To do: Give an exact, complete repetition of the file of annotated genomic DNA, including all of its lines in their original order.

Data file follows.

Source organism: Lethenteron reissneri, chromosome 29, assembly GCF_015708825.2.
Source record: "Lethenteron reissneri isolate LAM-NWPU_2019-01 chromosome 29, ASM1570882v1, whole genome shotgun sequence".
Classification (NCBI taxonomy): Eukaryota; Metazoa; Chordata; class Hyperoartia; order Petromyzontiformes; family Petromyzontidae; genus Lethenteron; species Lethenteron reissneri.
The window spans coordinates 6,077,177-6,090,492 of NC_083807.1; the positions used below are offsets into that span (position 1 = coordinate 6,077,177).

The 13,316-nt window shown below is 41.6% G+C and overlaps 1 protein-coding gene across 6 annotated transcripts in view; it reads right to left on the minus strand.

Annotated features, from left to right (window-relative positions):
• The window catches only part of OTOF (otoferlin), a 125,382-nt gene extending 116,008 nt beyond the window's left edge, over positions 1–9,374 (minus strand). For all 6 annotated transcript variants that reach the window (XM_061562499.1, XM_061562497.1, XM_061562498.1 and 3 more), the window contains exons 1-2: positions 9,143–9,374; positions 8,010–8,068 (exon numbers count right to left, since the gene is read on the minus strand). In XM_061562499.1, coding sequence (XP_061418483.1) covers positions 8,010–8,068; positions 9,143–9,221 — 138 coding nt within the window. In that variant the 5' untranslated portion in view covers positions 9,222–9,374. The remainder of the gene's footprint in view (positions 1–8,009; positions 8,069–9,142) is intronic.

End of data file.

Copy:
Source organism: Lethenteron reissneri, chromosome 29, assembly GCF_015708825.2.
Source record: "Lethenteron reissneri isolate LAM-NWPU_2019-01 chromosome 29, ASM1570882v1, whole genome shotgun sequence".
Classification (NCBI taxonomy): Eukaryota; Metazoa; Chordata; class Hyperoartia; order Petromyzontiformes; family Petromyzontidae; genus Lethenteron; species Lethenteron reissneri.
The window spans coordinates 6,077,177-6,090,492 of NC_083807.1; the positions used below are offsets into that span (position 1 = coordinate 6,077,177).

The 13,316-nt window shown below is 41.6% G+C and overlaps 1 protein-coding gene across 6 annotated transcripts in view; it reads right to left on the minus strand.

Annotated features, from left to right (window-relative positions):
• The window catches only part of OTOF (otoferlin), a 125,382-nt gene extending 116,008 nt beyond the window's left edge, over positions 1–9,374 (minus strand). For all 6 annotated transcript variants that reach the window (XM_061562499.1, XM_061562497.1, XM_061562498.1 and 3 more), the window contains exons 1-2: positions 9,143–9,374; positions 8,010–8,068 (exon numbers count right to left, since the gene is read on the minus strand). In XM_061562499.1, coding sequence (XP_061418483.1) covers positions 8,010–8,068; positions 9,143–9,221 — 138 coding nt within the window. In that variant the 5' untranslated portion in view covers positions 9,222–9,374. The remainder of the gene's footprint in view (positions 1–8,009; positions 8,069–9,142) is intronic.